Tuesday, May 05, 2015

You want debates? We'll have debates

By Richard Barry

Ooh, frosty.

The Democratic National Committee announced on Tuesday that there will be six officially-sanctioned debates as part of the party's presidential nomination process. It's not many, but considering how thin the field is and that the outcome is hardly in doubt, it will do. 
"We’ve always believed that we would have a competitive primary process, and that debates would be an important part of that process,” said DNC Chair Rep. Debbie Wasserman Schultz. “Our debate schedule will not only give Democratic voters multiple opportunities to size up the candidates for the nomination side-by-side, but will give all Americans a chance to see a unified Democratic vision of economic opportunity and progress – no matter whom our nominee may be.”

In addition to Mrs. Clinton, Sen. Bernie Sanders is in and former Virginia Sen. Jim Webb,  former Rhode Island governor Lincoln Chafee, and former Maryland governor Martin O'Malley are thinking about it.

Six debates should be enough for the Democratic Party to show that there is to be no coronation, but not so many to cause real damage to the eventual nominee, Hillary Clinton.

Chris Cillizza is exactly right when he notes that "Clinton and her team want to make sure you and everyone else knows that she is not taking this nomination for granted," even if she has every right to.

What better way to show that she is willing to fight for the every vote than to stand on a debate stage six times with the other candidates? That leveling process is a net good thing for Clinton in a way it wouldn't be for virtually any other candidate. While this would be seen as "punching down" for most well-known candidates, Clinton badly needs to avoid the appearance of a coronation, and a bunch of debates is a very good way to do that.

Then there is the fact that Clintonworld would like some positive media coverage during the primary and some credit for winning it.

Clinton is, if the 2008 campaign is any evidence, a skilled and poised debater who will likely perform well in the six showdowns to come. Her debate performances will then provide a storyline that isn't about her e-mail server, the Clinton Foundation or how much she or her husband were paid to give speeches. Clinton and her top aides abhor process stories, but a series of pieces about her ability and agility on the debate stage would be the sort of process-y story they would welcome with open arms.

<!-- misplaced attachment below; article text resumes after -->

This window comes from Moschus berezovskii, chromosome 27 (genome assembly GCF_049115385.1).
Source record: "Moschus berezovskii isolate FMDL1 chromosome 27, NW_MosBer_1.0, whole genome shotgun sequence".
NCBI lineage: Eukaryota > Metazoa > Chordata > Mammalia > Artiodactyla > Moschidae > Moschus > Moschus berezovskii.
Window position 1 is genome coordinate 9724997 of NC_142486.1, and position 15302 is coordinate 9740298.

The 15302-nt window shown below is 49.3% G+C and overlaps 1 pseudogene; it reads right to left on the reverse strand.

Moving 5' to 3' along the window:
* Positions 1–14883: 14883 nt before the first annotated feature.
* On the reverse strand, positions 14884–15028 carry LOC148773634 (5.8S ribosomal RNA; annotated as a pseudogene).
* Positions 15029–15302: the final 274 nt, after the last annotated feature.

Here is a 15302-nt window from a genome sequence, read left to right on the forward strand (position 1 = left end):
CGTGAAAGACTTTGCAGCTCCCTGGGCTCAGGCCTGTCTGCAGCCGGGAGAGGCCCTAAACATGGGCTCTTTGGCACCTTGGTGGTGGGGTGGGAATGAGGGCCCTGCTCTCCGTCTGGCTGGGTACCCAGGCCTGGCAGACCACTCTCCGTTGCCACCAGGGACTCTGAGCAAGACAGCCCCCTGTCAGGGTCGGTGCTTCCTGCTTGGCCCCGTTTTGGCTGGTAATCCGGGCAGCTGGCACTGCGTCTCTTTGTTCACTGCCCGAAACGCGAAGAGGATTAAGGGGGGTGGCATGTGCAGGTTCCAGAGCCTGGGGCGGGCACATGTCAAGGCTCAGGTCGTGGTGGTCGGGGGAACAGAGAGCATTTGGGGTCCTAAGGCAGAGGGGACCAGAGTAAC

Cillizza adds something I said a few weeks ago, which is that Clinton may be an experienced politician but she's likely rusty as hell and "needs practice before the three highly watched and highly meaningful general election debates against the GOP nominee."

It's all good, Clinton lovers. Relax. You should be happy with this, especially if you recall that Clinton and Obama met more than two dozen times in 2008.

And if you're planning your date book into 2016, take note that there will be debates in the early primary states of Iowa, New Hampshire, Nevada and South Carolina. And by then it should be over. 

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  • I hate to constantly be quoting Jonathan Bernstein around here, but he's an insightful guy. He keeps hammering away on the fact that there is no coronation. It is just that Clinton is winning. I think I'm pretty typical of the left wing of the party. I will almost certainly vote for Sanders in the primary. But I have no problem with Clinton. And the more she campaigns, the more I like her.

    By Blogger Unknown, at 10:20 PM  

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